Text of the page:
Problems of women-headed households


Existence of considerable proportion of women-headed households in rural society of Bangladesh insisted us to do this research. The objective of this study was to identify and understand the problems faced by women-headed households. The study was undertaken with two assumptions: (1) a support system is in place which ensures that on the loss of their husbands, women will either return to their natal home, be taken in by in-laws, or be helped by relatives in the community while nominally heading their own separated khana (households), (2) participation in BRAC programmes improves the position of the poor people and will reduce the vulnerability of women-headed households. Fieldwork was undertaken in Matlab, where 18 women heads of households were studied.

Key findings included the following: that there are identifiable processes by which women become household heads. Social factor such as purdah remains an important constraint for such women and few allowances seem to be made due to their position as household heads. Such constraints further inhibit their chances of finding employment. Poverty is the most pressing problem. Women household heads are very likely to lose control of any land or assets they may have inherited. Access to employment is another severe problem, as there are few jobs available to them and they are relatively unskilled.

BRAC programmes play a role in reducing the dependency of these women on others. Women household heads who are associated with BRAC seem to have more options in terms of employment than the non-BRAC counterparts. BRAC members prefer employment.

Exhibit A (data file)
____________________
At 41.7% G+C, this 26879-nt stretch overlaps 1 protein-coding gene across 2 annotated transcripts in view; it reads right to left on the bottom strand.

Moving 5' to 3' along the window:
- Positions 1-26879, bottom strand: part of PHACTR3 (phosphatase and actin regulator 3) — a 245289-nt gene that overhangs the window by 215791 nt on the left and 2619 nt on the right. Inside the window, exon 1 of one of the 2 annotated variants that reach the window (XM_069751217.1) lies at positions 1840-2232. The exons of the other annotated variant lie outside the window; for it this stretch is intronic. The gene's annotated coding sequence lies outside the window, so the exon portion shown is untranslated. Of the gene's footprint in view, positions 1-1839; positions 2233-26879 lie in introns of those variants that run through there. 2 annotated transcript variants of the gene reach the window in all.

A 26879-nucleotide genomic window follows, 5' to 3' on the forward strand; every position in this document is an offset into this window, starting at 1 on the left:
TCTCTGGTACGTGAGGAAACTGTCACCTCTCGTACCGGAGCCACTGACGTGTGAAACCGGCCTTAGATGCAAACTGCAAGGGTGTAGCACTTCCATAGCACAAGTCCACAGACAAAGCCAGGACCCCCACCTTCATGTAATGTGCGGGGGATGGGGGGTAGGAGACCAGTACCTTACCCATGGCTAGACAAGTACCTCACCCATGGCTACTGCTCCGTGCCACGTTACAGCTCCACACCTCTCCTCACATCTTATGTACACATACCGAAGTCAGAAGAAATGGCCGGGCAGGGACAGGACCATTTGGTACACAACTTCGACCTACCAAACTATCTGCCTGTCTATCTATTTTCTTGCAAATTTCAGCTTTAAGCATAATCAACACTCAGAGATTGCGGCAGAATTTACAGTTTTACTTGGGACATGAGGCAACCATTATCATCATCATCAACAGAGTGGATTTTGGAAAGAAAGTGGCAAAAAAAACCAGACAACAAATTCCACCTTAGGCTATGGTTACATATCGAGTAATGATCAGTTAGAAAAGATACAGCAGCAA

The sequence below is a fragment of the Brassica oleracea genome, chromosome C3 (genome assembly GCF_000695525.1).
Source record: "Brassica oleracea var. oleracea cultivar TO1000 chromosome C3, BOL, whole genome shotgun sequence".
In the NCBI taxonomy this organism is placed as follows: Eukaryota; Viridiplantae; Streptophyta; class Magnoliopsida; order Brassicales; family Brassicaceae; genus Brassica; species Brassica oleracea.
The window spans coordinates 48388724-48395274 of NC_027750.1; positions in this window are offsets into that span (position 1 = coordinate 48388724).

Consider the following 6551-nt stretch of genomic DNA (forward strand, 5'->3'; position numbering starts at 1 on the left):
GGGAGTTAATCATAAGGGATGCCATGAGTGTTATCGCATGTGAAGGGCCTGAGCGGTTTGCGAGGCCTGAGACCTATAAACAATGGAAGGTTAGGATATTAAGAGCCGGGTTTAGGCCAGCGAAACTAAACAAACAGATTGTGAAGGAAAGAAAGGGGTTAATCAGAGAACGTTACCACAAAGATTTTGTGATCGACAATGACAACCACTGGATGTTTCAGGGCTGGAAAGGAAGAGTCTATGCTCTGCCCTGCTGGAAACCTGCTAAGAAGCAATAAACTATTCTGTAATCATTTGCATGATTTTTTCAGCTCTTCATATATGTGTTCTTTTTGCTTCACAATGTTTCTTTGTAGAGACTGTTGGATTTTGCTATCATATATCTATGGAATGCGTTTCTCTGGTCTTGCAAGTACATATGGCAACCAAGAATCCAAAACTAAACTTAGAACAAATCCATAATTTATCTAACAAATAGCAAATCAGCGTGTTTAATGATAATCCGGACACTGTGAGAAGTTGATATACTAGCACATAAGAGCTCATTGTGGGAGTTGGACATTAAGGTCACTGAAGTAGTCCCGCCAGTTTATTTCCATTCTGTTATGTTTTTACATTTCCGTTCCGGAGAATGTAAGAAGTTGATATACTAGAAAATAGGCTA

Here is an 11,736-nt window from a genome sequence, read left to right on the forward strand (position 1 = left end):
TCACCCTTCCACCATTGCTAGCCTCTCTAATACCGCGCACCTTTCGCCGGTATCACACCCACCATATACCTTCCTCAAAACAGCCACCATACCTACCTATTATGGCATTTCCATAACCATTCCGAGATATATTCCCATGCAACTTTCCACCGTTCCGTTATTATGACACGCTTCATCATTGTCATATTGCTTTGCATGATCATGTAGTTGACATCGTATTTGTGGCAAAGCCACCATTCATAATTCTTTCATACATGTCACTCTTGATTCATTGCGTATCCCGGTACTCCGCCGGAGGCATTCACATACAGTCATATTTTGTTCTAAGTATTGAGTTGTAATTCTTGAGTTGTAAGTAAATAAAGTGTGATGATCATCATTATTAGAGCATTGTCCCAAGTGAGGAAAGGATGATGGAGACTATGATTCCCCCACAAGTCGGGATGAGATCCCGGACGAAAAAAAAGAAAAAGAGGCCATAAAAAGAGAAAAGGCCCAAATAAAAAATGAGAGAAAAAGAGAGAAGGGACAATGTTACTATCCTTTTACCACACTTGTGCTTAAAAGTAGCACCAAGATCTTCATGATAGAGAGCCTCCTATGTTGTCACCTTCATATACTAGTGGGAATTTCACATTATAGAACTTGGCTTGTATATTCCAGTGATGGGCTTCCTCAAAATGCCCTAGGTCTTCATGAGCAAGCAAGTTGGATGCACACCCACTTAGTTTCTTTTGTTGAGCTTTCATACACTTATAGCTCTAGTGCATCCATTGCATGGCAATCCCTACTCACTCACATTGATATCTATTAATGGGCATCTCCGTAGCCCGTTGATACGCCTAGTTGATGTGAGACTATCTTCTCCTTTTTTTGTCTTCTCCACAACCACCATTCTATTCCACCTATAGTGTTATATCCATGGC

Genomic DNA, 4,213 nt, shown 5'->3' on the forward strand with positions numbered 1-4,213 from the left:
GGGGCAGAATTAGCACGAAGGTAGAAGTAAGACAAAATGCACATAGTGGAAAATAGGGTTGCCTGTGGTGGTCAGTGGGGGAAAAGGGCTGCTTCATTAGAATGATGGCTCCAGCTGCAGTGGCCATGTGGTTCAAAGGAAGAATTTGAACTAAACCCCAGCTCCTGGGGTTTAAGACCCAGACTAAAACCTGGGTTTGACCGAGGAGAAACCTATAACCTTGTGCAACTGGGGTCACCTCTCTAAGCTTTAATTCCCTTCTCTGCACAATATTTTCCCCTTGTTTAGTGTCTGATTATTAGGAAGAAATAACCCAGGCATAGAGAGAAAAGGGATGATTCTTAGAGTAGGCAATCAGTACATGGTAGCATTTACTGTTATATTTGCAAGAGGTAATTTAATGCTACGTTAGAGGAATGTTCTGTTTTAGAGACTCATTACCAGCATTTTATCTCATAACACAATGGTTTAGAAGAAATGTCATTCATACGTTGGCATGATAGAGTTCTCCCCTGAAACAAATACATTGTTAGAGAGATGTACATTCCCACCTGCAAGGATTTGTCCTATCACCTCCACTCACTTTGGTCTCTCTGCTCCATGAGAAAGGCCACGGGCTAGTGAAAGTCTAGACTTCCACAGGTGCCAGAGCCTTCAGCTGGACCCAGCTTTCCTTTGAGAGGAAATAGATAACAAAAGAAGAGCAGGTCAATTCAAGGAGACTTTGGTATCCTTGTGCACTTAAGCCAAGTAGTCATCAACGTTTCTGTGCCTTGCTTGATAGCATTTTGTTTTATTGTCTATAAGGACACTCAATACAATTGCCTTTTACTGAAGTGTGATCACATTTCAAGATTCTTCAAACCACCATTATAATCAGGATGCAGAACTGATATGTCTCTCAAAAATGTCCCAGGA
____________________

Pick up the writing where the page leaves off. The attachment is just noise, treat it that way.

These findings brought up a number of issues: the social safety net system which we had assumed to be in place turned out to be something which the families of the women we interviewed could not actually afford. Women were ultimately forced to look after their families themselves. Marriage has increasingly become an area of complex power relations between families. These are manifested mainly in dowry transactions, marital disruption and breakdown, and ultimately resulting in more women-headed households. BRAC can help these women in number of ways i.e. by giving special emphasis on women heads of households by targeting the Paralegal/Human Rights and Legal Education Programme at them. A package focusing on marriage, divorce and family laws should be of use in informing them about their rights in this area. The plans to expand the Income Generation for Vulnerable Group Development Programme (IGVGDP) into sericulture (which will offer suitable employment opportunity) is a most welcome step. In general it needs to be recognized that these women have more acute problems that their poverty is more far-reaching than the average male-headed household, and that provision of employment may make more sense than credit for such people.

Related information

  • Writer Name: Naomi Hossain, Samiha Huda
  • Published Date: Tuesday, 10 October 1995
  • Country: Bangladesh